Name of OfficerPresent PayVested PensionAdditional Pay

£   s

£    s    d

£

Lieut -Col Daniell

600  0

400    0   0

60

Supt and DCC  J. Reynolds

220  0

146    3   4

30

Supt Wood

200  0

133    6   8

40

Supt and Chief Clerk W Reynolds

200  0

133    6   8

40

Sergt Stoten

83  2

60  10 11

10

Sergt Wright

83 2

60  10 11

10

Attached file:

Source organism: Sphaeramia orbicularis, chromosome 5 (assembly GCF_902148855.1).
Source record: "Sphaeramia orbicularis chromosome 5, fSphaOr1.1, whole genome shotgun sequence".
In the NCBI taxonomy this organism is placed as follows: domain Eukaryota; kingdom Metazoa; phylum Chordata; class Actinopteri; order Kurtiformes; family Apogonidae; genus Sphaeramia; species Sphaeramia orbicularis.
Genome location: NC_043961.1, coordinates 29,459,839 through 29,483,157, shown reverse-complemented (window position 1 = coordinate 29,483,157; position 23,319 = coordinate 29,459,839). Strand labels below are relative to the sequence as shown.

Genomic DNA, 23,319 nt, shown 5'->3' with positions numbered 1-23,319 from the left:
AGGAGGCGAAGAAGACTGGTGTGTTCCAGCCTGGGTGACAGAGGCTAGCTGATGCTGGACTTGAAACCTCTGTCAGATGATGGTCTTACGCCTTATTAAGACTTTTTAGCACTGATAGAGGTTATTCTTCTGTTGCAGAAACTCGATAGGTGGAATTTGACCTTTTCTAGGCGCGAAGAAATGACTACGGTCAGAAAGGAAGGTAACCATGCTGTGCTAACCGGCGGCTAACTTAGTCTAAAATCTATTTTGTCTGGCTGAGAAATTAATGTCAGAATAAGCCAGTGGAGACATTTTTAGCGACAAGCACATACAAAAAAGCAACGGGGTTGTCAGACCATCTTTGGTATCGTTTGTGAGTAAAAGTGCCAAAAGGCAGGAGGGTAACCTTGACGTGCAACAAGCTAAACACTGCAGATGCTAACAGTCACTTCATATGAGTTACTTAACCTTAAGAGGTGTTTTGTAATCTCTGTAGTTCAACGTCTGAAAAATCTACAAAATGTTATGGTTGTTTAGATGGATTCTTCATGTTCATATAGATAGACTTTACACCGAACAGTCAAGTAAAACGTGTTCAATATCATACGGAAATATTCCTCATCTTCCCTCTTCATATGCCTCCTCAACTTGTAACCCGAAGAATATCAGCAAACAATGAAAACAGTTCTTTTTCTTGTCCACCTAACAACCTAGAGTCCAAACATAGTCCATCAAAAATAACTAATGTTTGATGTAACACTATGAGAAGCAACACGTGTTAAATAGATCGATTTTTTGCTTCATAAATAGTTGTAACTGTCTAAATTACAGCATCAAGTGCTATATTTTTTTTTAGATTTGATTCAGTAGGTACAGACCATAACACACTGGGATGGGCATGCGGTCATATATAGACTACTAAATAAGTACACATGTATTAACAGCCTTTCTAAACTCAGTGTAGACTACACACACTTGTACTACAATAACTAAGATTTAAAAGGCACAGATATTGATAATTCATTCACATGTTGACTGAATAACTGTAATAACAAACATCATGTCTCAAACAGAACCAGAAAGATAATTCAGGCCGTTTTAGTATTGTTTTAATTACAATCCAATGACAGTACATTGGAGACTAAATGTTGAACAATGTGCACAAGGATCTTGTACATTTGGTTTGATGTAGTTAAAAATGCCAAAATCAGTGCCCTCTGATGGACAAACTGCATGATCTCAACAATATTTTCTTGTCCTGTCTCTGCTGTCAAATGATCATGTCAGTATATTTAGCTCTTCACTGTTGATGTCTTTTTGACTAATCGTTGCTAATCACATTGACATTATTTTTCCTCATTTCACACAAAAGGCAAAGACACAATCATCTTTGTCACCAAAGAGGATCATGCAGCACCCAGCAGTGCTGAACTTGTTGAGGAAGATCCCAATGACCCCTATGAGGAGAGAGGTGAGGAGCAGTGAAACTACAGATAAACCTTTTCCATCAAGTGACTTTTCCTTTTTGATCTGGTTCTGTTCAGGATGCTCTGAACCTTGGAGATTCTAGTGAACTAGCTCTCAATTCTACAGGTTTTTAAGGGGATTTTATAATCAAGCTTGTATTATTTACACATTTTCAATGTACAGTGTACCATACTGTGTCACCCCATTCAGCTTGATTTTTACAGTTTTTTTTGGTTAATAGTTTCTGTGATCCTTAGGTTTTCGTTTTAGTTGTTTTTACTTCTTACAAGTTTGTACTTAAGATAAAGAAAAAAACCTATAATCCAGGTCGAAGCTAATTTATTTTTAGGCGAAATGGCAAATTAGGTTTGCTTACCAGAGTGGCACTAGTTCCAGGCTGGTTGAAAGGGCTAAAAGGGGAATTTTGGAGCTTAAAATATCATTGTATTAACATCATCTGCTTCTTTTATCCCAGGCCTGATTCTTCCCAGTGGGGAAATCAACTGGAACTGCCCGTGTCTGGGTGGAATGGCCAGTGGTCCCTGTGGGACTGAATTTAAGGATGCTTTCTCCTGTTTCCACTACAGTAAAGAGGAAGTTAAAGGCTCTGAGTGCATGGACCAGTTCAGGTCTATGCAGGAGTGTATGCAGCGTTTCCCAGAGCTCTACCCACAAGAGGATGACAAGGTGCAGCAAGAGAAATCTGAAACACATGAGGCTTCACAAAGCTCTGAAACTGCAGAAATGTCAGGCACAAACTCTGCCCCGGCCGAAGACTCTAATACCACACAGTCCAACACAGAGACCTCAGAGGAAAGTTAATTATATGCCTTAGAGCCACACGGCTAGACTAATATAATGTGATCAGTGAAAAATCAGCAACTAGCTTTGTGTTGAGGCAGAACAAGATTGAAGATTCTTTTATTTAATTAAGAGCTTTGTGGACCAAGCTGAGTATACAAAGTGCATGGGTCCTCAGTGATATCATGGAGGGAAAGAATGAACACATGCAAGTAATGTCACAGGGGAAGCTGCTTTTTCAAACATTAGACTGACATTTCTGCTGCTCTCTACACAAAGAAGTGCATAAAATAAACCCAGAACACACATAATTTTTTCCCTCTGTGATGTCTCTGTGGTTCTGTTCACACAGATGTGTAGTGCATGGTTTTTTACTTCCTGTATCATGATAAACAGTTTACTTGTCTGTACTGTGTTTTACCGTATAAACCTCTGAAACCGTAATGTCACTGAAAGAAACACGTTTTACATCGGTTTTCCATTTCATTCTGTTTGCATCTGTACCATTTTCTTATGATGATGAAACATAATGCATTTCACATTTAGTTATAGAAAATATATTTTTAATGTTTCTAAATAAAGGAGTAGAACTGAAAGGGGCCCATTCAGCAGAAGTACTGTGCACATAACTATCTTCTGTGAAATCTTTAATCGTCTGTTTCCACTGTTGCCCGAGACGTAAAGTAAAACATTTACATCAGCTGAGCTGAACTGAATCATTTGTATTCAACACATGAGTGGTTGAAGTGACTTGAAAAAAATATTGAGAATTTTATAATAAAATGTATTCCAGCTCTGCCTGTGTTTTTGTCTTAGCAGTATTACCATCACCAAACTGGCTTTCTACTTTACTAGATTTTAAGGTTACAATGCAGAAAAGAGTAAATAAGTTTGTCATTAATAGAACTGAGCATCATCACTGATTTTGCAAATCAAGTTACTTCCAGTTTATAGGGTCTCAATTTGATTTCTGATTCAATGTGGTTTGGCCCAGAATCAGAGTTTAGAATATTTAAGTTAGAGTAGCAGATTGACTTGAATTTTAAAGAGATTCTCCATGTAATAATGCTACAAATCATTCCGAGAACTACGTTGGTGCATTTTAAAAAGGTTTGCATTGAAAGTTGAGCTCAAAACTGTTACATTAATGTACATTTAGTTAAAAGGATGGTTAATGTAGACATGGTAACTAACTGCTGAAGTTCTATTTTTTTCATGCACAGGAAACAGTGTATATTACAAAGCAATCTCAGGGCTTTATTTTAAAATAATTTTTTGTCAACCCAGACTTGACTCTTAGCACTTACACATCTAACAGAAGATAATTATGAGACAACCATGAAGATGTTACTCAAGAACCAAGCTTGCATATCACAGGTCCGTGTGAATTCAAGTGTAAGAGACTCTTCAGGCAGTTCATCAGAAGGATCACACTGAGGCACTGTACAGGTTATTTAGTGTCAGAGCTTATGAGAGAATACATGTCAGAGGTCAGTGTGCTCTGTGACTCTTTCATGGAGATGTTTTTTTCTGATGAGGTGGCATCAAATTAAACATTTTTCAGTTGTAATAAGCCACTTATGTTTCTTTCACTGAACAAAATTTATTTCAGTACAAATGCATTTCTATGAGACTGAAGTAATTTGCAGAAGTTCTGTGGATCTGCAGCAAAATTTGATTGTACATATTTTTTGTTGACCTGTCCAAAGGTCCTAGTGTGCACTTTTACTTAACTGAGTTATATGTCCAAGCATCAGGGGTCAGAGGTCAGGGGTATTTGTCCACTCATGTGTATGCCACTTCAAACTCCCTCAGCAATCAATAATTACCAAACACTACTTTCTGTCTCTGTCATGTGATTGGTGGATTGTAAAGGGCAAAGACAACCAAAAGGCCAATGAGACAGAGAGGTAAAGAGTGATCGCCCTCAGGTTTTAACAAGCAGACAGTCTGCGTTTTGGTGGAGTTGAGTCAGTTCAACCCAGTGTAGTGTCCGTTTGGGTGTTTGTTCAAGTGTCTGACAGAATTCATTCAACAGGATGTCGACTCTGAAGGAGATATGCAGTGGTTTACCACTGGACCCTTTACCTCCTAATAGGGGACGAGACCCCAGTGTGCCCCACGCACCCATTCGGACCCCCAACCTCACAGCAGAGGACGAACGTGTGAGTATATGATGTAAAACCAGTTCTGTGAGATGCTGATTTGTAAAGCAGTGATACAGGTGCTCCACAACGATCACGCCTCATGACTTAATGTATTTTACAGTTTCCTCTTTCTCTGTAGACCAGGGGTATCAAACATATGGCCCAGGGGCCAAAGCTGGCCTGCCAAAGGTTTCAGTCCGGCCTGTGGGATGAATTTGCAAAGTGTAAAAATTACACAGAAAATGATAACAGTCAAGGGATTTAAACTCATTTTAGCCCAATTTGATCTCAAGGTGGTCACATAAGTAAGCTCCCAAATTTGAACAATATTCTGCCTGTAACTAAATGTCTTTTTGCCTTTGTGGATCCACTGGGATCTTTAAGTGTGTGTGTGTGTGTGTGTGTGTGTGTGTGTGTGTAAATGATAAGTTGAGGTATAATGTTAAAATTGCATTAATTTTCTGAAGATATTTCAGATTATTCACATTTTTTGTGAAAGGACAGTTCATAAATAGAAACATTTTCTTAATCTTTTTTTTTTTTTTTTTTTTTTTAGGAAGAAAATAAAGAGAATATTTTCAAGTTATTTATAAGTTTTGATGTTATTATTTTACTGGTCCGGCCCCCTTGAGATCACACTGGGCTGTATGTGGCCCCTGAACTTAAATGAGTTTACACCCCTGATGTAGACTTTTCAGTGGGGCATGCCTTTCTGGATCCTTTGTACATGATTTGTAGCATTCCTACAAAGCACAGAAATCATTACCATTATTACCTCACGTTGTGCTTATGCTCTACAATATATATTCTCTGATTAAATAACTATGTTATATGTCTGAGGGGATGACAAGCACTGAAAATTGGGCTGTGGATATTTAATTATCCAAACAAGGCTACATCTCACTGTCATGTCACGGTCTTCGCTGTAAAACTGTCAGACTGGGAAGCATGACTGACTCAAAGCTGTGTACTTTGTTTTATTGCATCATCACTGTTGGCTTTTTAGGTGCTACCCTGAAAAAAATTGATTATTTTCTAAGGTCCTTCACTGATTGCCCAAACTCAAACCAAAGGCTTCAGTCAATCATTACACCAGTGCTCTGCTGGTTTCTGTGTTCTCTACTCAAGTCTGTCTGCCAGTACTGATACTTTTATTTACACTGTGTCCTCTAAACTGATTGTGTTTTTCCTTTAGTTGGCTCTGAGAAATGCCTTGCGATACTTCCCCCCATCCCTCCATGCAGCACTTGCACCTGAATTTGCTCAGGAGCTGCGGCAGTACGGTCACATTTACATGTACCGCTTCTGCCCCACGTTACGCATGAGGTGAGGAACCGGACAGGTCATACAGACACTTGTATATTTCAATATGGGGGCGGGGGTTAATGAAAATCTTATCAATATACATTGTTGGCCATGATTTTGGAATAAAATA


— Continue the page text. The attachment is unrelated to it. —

Mr E. B. Barnard: I want the Council to contemplate the business effect of this proposal. I follow closely the arguments put forward by the officers, and it is very natural that they should hold to that view. The Joint Committee, I remind the council, are different to those in neighbouring counties, inasmuch as their proceedings are conducted in private, but in the adjacent counties the County Council have an opportunity of reading the discussions of the Joint Committee, and that makes it easier for them to understand any recommendations they make. Here, our Committee offer no sort of argument, but simply give us the declaration of the officers, who are obviously interested parties, and then tell us that they have decided to grant the extra pay amounting to £190 a year. I know it may be said that these people will leave if you don’t do that. It would be folly for me to hazard a speculation, prophets being reckless people, but I would venture to think it is quite sufficient for us to wait until they do so. I have ventured to make out a comparison of salaries paid in adjacent counties with what we are paying. I will not deal with the subordinate officers, but take the Chief of Police. The Isle of Ely, Buckinghamshire and Bedfordshire pay their Chief Constable £350, Cambridgeshire £450 and Berkshire £320. it may be urged that we are a Metropolitan county, and so I will give the figures of two Metropolitan counties, Surrey and Kent, which I think will be admitted are fair examples, and I find that they are paying their Chief Constable £500 each. Well, if that is the position of affairs, I am bound to say that if we are to be told that we must increase the salaries of these officers, or otherwise we run the dreadful risk of them retiring, I should be prepared to take that risk, enormous as it is. (Laughter). I will go further, and venture to suggest that as no other county, so far as I have been able to hear, has adopted similar action to the one suggested here, the Standing Committee be asked to take back this recommendation and consider it more fully and find out what other people in the country are doing. If they would do that, I think it would be more acceptable to a large number of members of this Council (Hear, hear). I have tried to speak without trespassing on the prerogative which the Committee undoubtebly possess. It was not my intention to deal with the matter of salaries, but simply touch upon the main principle which is involved in one body spending the money provided by another.